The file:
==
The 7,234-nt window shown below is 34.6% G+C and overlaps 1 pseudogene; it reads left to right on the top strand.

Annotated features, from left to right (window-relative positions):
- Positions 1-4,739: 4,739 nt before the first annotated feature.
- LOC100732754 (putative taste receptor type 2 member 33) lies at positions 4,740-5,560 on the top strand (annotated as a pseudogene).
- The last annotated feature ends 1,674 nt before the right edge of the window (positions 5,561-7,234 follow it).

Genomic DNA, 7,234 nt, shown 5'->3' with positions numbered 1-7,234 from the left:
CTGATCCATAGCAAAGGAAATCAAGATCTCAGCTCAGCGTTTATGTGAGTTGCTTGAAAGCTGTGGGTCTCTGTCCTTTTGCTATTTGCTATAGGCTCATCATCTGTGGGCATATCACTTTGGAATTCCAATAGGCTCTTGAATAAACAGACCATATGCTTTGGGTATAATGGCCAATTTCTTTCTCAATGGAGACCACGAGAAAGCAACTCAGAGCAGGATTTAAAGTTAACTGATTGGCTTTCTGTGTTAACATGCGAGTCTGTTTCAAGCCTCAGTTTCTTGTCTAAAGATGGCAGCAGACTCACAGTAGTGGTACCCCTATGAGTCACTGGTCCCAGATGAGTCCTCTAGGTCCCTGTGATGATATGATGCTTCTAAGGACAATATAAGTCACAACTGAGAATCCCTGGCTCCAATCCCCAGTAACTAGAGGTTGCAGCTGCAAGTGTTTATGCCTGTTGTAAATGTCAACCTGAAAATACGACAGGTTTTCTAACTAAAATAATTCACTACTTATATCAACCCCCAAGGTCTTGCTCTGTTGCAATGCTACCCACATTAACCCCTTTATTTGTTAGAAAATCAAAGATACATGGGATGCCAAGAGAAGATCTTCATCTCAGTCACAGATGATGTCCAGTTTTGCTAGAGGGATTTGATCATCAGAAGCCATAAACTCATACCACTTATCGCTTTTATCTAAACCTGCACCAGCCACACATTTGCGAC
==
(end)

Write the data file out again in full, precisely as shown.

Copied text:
The 7,234-nt window shown below is 34.6% G+C and overlaps 1 pseudogene; it reads left to right on the top strand.

Annotated features, from left to right (window-relative positions):
- Positions 1-4,739: 4,739 nt before the first annotated feature.
- LOC100732754 (putative taste receptor type 2 member 33) lies at positions 4,740-5,560 on the top strand (annotated as a pseudogene).
- The last annotated feature ends 1,674 nt before the right edge of the window (positions 5,561-7,234 follow it).

Genomic DNA, 7,234 nt, shown 5'->3' with positions numbered 1-7,234 from the left:
CTGATCCATAGCAAAGGAAATCAAGATCTCAGCTCAGCGTTTATGTGAGTTGCTTGAAAGCTGTGGGTCTCTGTCCTTTTGCTATTTGCTATAGGCTCATCATCTGTGGGCATATCACTTTGGAATTCCAATAGGCTCTTGAATAAACAGACCATATGCTTTGGGTATAATGGCCAATTTCTTTCTCAATGGAGACCACGAGAAAGCAACTCAGAGCAGGATTTAAAGTTAACTGATTGGCTTTCTGTGTTAACATGCGAGTCTGTTTCAAGCCTCAGTTTCTTGTCTAAAGATGGCAGCAGACTCACAGTAGTGGTACCCCTATGAGTCACTGGTCCCAGATGAGTCCTCTAGGTCCCTGTGATGATATGATGCTTCTAAGGACAATATAAGTCACAACTGAGAATCCCTGGCTCCAATCCCCAGTAACTAGAGGTTGCAGCTGCAAGTGTTTATGCCTGTTGTAAATGTCAACCTGAAAATACGACAGGTTTTCTAACTAAAATAATTCACTACTTATATCAACCCCCAAGGTCTTGCTCTGTTGCAATGCTACCCACATTAACCCCTTTATTTGTTAGAAAATCAAAGATACATGGGATGCCAAGAGAAGATCTTCATCTCAGTCACAGATGATGTCCAGTTTTGCTAGAGGGATTTGATCATCAGAAGCCATAAACTCATACCACTTATCGCTTTTATCTAAACCTGCACCAGCCACACATTTGCGAC